Geographies in Depth

3 things you need to succeed in China’s start-up world

David Aikman
Chairman, Philanthrosport
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Here at the World Economic Forum, we have spent a lot of time looking at the question of entrepreneurship and innovation, particularly in the European context. Although Europe has a different and varied landscape, entrepreneurial potential and activity in China is just as diverse.

In discussing the entrepreneurial life cycle with entrepreneurs, policy-makers and venture capitalists, we think it can be divided into three primary phases“Stand up”, where individuals (or groups) are equipped with the attitudes and skills to attempt scalable entrepreneurial ventures; “Start-up”, where resources are marshalled and regulatory barriers overcome to initiate new activity; and “Scale up”, where successful ventures spread and expand in innovative ways. In each of those phases, both individual factors and ecosystem factors are very important.

If we look at the “stand up phase” in China, the situation is good from an ecosystem perspective. China ranks 28th out of the 144 nations on our Global Competitiveness Index and is the most competitive among the larger emerging markets. On the policy side, the Chinese government has launched macro level initiatives like mass entrepreneurship to encourage and foster the climate.

Some challenges, however, still remain to set up a business. Although China ranks 28th in terms of its overall competitiveness, if you look at the procedures needed to set up a business or the number of days to get your business registered, for example, it ranks much lower down, at 123rd out of 144. The picture is totally different, although recent initiatives are trying to change this.



Source: Global Competitiveness Index

1) How to overcome the fear of failure

However, on the individual level, I think there is some work to be done around the culture for entrepreneurship. Although a lot of young people are becoming or are encouraged to become entrepreneurs, the fear of failure is still quite prevalent. And yet, it is failure that most often drives innovation. In Silicon Valley, it is often said that Venture Capitalists will not invest in a start-up company unless their leadership has failed before. The picture in China is quite different and failure in front of friends and family may not be easily accepted. Often when I meet young entrepreneurs in China, I try to tell them that overcoming the fear of failure is the most important thing to work on.

2) Where to get entrepreneurial training at an early stage 

If we move on from “stand up” to the “start-up” phase, there is yet another perspective at the ecosystem level. China’s access to venture capital ranks 16th in the world, so capital is not a problem at this phase, per se.



Source: Global Competitiveness Index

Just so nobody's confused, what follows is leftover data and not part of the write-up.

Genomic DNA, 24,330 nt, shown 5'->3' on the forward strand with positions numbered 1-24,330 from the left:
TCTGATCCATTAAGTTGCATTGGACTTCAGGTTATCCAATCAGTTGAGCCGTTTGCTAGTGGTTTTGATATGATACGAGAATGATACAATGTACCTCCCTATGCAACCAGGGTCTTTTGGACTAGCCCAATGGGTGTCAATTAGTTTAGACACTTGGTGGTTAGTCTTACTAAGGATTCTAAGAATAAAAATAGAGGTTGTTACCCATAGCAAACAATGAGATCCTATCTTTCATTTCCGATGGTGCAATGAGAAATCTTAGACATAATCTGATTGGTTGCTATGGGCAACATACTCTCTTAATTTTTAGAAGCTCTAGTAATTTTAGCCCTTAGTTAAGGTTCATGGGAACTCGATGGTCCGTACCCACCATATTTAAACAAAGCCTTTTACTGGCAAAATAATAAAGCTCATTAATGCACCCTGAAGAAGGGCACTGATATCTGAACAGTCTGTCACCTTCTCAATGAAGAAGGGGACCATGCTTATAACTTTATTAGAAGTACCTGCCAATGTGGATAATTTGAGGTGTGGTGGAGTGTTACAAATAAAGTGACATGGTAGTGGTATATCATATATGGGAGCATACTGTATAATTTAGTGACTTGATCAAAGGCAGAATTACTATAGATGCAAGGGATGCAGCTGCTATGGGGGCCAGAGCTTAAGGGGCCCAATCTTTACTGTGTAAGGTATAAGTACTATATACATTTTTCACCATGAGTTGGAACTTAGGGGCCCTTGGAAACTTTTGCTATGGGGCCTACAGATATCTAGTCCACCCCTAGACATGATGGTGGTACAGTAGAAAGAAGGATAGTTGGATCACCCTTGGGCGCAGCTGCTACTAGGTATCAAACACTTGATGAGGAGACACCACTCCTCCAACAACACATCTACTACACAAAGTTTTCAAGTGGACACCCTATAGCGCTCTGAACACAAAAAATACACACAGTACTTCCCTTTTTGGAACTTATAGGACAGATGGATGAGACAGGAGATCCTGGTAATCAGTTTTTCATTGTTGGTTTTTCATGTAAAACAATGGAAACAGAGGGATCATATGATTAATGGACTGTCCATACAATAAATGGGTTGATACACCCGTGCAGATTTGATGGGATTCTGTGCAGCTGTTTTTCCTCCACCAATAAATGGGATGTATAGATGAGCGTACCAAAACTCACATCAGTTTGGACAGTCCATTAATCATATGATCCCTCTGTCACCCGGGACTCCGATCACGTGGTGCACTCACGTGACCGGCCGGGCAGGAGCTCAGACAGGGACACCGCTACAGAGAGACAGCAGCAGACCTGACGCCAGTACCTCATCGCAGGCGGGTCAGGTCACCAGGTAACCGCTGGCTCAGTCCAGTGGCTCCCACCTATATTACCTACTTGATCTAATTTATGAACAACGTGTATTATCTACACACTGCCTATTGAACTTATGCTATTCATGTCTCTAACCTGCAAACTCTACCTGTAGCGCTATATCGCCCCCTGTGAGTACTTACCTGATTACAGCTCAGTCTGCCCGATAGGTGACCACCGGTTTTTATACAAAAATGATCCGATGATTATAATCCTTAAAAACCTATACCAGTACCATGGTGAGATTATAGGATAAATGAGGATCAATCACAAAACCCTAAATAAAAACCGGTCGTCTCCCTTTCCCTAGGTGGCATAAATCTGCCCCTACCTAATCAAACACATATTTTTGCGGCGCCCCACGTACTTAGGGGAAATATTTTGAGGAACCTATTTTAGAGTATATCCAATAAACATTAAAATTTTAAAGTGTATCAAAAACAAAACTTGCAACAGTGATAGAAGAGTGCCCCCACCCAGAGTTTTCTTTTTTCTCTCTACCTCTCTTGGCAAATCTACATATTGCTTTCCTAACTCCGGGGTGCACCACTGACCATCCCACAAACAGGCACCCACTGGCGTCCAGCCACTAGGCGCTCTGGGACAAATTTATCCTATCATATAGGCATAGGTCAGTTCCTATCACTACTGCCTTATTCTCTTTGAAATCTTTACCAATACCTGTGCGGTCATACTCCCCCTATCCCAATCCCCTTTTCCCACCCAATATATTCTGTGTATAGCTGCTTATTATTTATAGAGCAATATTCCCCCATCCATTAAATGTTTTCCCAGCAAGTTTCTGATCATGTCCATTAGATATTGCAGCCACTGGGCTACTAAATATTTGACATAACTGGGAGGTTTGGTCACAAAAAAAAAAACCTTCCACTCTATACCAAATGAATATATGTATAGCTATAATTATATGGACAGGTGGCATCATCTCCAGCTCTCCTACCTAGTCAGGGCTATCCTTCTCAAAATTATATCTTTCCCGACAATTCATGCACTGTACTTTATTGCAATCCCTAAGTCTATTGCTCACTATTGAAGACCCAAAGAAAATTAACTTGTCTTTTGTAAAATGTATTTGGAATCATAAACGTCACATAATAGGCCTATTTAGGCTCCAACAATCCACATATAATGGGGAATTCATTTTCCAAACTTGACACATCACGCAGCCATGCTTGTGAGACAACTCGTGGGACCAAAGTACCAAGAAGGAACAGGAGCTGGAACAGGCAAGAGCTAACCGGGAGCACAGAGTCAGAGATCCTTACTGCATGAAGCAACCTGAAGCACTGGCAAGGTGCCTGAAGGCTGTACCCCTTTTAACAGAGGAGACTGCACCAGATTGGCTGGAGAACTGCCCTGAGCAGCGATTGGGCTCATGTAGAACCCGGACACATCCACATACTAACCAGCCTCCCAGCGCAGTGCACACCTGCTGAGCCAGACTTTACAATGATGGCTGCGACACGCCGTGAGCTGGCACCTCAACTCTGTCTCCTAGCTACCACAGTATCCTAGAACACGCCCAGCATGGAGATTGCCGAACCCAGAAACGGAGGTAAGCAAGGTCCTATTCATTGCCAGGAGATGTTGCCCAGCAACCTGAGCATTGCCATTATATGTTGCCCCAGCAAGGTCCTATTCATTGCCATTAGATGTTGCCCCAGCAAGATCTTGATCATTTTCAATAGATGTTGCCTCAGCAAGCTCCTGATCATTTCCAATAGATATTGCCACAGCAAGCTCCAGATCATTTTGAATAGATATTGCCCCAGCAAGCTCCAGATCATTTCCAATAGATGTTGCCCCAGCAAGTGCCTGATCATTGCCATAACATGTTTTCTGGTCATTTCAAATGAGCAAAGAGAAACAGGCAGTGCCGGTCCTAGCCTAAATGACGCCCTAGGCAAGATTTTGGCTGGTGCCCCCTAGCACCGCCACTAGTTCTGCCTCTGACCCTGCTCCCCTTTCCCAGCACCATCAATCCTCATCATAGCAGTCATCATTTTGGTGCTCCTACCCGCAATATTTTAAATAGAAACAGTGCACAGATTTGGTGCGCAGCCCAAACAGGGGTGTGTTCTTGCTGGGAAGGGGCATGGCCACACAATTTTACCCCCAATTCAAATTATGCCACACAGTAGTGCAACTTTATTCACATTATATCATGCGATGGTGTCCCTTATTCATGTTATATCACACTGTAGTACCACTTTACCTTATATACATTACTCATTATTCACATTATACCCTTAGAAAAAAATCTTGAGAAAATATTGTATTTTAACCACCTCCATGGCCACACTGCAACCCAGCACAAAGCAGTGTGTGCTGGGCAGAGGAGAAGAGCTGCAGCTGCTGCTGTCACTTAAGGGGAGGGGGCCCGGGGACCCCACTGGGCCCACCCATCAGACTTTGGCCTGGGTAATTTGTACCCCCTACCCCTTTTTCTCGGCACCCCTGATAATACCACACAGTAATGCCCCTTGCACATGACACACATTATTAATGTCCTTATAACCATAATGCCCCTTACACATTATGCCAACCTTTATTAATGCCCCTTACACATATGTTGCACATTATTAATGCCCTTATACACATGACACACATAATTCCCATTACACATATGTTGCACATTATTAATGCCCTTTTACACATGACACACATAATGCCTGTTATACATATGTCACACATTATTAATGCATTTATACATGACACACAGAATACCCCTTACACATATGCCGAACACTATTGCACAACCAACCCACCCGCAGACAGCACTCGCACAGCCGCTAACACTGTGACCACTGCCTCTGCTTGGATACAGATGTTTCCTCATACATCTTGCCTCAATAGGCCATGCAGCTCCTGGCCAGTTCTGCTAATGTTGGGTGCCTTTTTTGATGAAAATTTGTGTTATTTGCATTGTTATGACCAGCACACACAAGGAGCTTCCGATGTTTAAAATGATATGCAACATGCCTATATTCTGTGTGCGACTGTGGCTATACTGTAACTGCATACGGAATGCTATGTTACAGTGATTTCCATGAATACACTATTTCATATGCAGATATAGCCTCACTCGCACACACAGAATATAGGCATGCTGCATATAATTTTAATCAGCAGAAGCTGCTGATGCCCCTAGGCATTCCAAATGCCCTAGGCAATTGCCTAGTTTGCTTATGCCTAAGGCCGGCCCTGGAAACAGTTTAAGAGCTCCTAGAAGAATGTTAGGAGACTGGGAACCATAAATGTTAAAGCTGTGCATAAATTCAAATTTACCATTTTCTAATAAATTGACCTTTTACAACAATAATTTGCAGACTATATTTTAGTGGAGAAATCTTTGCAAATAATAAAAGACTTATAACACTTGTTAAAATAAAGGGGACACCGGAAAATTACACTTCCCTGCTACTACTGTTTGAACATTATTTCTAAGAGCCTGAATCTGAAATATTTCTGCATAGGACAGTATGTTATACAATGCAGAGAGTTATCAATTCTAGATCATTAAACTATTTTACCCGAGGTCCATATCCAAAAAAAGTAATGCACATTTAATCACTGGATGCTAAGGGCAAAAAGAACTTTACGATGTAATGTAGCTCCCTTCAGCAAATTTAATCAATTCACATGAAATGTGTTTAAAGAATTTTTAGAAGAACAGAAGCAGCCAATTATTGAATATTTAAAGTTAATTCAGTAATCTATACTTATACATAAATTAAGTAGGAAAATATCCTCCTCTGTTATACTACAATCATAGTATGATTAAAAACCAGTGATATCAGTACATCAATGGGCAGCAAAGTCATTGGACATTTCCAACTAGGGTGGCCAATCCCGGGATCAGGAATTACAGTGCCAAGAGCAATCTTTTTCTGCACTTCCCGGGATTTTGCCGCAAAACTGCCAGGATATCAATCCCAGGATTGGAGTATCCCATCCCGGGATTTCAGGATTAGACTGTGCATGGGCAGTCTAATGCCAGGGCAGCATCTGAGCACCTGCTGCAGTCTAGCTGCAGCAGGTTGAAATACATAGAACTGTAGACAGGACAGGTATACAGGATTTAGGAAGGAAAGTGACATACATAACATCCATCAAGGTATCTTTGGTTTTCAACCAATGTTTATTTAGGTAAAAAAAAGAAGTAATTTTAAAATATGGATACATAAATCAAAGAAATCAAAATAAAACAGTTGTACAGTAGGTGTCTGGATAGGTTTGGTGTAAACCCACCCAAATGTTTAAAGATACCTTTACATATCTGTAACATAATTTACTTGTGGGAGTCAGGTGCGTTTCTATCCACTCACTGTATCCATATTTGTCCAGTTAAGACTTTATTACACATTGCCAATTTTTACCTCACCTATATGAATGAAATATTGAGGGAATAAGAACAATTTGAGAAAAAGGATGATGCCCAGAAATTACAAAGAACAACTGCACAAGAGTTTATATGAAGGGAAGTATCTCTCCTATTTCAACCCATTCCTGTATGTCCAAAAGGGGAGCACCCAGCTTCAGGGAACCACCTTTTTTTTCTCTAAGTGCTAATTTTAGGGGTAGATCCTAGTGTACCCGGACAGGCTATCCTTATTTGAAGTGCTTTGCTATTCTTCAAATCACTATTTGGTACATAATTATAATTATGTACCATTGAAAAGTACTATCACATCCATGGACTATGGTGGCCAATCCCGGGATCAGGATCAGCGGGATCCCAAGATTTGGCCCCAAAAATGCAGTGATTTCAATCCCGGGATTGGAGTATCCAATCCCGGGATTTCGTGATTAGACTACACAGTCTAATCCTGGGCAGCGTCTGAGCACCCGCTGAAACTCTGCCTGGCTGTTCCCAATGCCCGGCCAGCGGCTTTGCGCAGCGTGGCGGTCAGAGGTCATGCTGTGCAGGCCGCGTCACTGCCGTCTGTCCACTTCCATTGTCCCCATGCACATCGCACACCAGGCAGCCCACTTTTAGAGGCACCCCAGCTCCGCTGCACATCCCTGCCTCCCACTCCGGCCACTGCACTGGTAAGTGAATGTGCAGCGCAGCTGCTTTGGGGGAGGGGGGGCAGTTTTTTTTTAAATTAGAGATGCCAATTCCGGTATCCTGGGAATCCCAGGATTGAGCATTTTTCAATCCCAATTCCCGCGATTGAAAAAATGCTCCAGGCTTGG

When it comes to the individual level, however, more skills and training are needed to make good use of the available capital. I know that there is a lot of the entrepreneurial training happening at the tertiary level in China.

But we would argue that more could be done also in the secondary school level, where we see progammes around the world such as Junior Achievement, doing mini-company exercises. Even within high school, such modules can translate into direct gains in terms of entrepreneurship education, as Junior Achievement China has been showing for more than 20 years. How can we scale such initiatives even further?

3) How to partner with giants

Finally, in terms of the “scale up” phase, we now have strong examples of entrepreneurial success stories, not only Alibaba and Huawei, but also emerging players like the world’s largest drone manufacture, DJI. So there is a growing number of peer examples and role models for young entrepreneurs.

We’ve also seen more and more small-to-medium size enterprises achieving success by leveraging relationships with larger companies to get both growth and innovation dividends. In our global growth company community, finding innovative ways to partner with larger companies was the main focus of discussion during last year’s Annual Meeting of New Champions.

Which would you rather be: a small company that tries to disrupt an industry and wins 100% of a small market; or a disruptive company that wins a small share of a huge market by becoming the innovation supplier to a big multinational?

Author: David Aikman, Chief Representative Officer, Greater China, Member of the Executive Committee, World Economic Forum

Image: Young entrepreneurs look at their computers at a resting area inside the University Students Venture Park, in Shanghai, China, July 29, 2015. REUTERS/Aly Song

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